Little is definitively known of the life and schooling of Geoffrey of Monmouth, but his extraordinary literary works have survived centuries as a testament to his legacy. Around the time of Geoffrey's life, the written Arthurian legends were mostly fragmentary and often incoherent. He therefore took on the task of creating the first full ...Read MoreLittle is definitively known of the life and schooling of Geoffrey of Monmouth, but his extraordinary literary works have survived centuries as a testament to his legacy. Around the time of Geoffrey's life, the written Arthurian legends were mostly fragmentary and often incoherent. He therefore took on the task of creating the first full biographies of King Arthur and Merlin, which from that point on remained the quintessential source for all Arthurian legend tales. His finest work, "The History of the Kings of Britain," traces the reign of nearly a hundred British kings, beginning with the nation's mythical founder, Brutus. It is an imaginative and meticulously written masterpiece. Modeled after the AEnied, one half of the work is devoted towards the first ten centuries of British history. The second half, comprising about two centuries, focuses primarily around King Arthur, the rise and fall of the Round Table, and the declining fortunes of Arthur's heirsRead Less
Fine in Slipcase, Fine. jacket. Book. 8vo-over 7¾-9¾" tall. Pp: [1-9], 10-260. Eleven leaves of colour lithographs taken from 13th-15th Century manuscripts. Decorated endpapers. Bibliography. Bound in full dark red Berkeley cloth with a contemporary illustration on paper laid down to the top board. Titled in gilt to the spine. Top edge dyed red to match the binding. Light brown slipcase. This could well be called a third printing of the first Folio Society edition as there have only been a few changes to the original. Pages , , and  have been reset, the placement of the illustrations changed, and the endpapers have been changed. Geoffrey of Monmouth's history of the the Kings of Britain for nineteen hundred years, from Brutus, great-grandson of of the Trojan Aeneas to his last British King, Cadwallader, who abandoned Britain to the Saxons in the seventh century. The book was written in Latin and was finished c. 1136. The text for this edition was taken from the Penguin edition.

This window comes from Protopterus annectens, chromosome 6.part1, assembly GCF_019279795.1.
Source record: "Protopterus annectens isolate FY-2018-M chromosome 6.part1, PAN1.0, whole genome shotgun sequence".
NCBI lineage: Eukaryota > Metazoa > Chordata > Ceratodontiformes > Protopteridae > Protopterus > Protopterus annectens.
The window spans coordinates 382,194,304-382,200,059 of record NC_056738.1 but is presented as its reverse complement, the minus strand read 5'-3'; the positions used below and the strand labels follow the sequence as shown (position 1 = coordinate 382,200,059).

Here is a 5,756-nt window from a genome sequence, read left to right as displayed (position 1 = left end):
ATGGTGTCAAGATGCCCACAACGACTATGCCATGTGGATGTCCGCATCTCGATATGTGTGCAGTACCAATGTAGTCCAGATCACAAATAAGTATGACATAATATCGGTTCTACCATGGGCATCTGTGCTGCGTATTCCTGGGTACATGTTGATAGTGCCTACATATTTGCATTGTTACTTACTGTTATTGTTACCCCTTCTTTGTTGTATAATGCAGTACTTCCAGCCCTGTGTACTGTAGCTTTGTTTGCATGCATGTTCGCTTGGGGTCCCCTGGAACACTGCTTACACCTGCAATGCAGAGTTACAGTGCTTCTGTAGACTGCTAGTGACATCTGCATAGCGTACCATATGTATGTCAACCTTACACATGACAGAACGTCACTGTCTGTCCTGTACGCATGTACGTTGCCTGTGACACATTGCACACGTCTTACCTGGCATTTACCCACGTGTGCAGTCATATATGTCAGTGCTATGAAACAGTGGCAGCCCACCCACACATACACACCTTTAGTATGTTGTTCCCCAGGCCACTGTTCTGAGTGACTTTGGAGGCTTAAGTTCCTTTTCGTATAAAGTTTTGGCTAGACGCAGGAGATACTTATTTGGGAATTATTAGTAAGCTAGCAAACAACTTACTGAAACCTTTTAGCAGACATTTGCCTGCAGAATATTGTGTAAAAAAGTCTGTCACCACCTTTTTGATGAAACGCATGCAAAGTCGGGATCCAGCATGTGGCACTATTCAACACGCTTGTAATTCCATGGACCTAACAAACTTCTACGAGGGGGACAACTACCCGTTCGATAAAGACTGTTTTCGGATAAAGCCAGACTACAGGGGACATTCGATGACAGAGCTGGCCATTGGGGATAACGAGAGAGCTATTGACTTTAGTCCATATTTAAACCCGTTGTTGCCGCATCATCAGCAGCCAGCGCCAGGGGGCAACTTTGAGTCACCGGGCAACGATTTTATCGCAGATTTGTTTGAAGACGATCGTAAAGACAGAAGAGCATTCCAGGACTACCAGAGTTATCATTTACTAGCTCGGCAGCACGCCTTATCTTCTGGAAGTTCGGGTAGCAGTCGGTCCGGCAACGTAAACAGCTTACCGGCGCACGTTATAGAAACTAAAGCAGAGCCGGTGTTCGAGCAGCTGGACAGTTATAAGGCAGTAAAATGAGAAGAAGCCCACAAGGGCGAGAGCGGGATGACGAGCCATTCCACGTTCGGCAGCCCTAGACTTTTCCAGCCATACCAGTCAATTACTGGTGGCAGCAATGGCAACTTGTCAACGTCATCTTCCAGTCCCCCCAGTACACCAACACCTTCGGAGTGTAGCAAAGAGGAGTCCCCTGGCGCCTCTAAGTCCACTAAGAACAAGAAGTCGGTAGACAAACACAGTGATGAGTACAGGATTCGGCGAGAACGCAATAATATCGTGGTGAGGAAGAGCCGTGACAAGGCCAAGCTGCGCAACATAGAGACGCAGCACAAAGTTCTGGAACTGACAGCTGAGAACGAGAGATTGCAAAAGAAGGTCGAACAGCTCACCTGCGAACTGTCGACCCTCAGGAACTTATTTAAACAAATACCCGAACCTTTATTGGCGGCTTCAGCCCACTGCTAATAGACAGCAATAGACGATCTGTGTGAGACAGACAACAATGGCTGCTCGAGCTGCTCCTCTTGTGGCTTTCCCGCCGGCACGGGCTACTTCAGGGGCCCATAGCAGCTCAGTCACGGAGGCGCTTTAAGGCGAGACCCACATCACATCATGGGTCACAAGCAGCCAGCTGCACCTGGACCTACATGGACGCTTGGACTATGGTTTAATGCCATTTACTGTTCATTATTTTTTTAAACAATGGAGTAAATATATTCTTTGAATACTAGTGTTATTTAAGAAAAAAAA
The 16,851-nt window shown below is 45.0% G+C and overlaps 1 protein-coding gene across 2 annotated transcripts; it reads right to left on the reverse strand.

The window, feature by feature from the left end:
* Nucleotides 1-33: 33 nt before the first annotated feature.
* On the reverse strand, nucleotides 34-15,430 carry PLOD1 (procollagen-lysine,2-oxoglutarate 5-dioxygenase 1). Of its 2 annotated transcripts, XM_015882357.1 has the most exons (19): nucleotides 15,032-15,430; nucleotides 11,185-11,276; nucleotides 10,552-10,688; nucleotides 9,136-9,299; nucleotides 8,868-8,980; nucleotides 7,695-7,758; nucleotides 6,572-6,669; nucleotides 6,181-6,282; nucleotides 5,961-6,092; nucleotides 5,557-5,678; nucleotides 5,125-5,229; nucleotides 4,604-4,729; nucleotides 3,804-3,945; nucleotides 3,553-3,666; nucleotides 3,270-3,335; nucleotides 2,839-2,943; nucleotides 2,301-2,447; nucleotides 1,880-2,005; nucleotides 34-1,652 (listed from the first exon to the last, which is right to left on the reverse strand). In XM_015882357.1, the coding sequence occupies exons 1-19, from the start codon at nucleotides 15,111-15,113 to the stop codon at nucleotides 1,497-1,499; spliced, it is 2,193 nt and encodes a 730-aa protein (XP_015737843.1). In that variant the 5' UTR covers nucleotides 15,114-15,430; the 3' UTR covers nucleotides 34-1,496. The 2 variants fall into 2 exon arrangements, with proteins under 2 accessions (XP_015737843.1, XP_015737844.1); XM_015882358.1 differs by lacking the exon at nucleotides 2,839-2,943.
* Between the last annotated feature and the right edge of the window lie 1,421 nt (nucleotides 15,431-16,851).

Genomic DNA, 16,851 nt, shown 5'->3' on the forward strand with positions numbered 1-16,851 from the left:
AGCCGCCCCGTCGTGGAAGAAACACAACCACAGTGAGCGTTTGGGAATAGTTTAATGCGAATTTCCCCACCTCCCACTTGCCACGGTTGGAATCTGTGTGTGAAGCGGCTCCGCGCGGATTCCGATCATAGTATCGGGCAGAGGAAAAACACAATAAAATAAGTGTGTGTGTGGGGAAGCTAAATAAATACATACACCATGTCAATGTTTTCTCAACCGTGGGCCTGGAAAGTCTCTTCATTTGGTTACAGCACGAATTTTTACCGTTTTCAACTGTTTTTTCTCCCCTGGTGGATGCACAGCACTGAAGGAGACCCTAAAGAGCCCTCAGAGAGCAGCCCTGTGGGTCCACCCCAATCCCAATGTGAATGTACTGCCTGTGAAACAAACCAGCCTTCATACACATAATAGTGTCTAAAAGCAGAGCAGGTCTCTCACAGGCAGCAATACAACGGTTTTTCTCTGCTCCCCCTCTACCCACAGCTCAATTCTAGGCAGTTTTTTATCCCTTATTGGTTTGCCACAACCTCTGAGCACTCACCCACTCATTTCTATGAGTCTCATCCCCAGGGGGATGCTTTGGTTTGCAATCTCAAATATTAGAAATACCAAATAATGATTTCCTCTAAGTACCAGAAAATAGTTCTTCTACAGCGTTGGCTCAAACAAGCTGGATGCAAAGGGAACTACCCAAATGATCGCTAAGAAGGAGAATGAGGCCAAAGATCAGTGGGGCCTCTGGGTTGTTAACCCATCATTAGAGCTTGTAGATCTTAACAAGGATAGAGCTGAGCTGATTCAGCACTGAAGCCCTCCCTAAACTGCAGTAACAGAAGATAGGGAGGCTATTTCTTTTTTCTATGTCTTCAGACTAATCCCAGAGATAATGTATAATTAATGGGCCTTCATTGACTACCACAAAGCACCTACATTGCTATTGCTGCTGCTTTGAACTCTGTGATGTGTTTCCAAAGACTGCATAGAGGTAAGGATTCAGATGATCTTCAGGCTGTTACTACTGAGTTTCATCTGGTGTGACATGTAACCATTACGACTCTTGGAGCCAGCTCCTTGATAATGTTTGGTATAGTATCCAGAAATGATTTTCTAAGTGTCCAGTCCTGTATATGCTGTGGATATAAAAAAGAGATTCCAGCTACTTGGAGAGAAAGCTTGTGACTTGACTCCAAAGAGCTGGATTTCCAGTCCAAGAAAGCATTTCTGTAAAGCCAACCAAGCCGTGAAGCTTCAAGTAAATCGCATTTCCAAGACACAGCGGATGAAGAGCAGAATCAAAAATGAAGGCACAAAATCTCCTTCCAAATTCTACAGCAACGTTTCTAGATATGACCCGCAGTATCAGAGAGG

No one would argue that Monmouth is the most fun version of the Arthur myth, but as the father of the genre, and the subject of still-intense debates about whether or not he had 'an inordinate love of lying', it is fascinating to discover the Virgilian links to Troy and well-crafted (if totally bogus) weaving of Britain's history to that of ancient Greece. Arthur is not the chivalric hero, but a battle-weary mortal king with a wife whose few mentions resemble little of the Guinivere of myth. But Monmouth loved his material and presents it with zest and enthusiasm, and the differences with the more familiar stuff is just as interesting as the similarities. If you have a true interest in the origins of the Arthur mythos, you gotta have some Monmouth!
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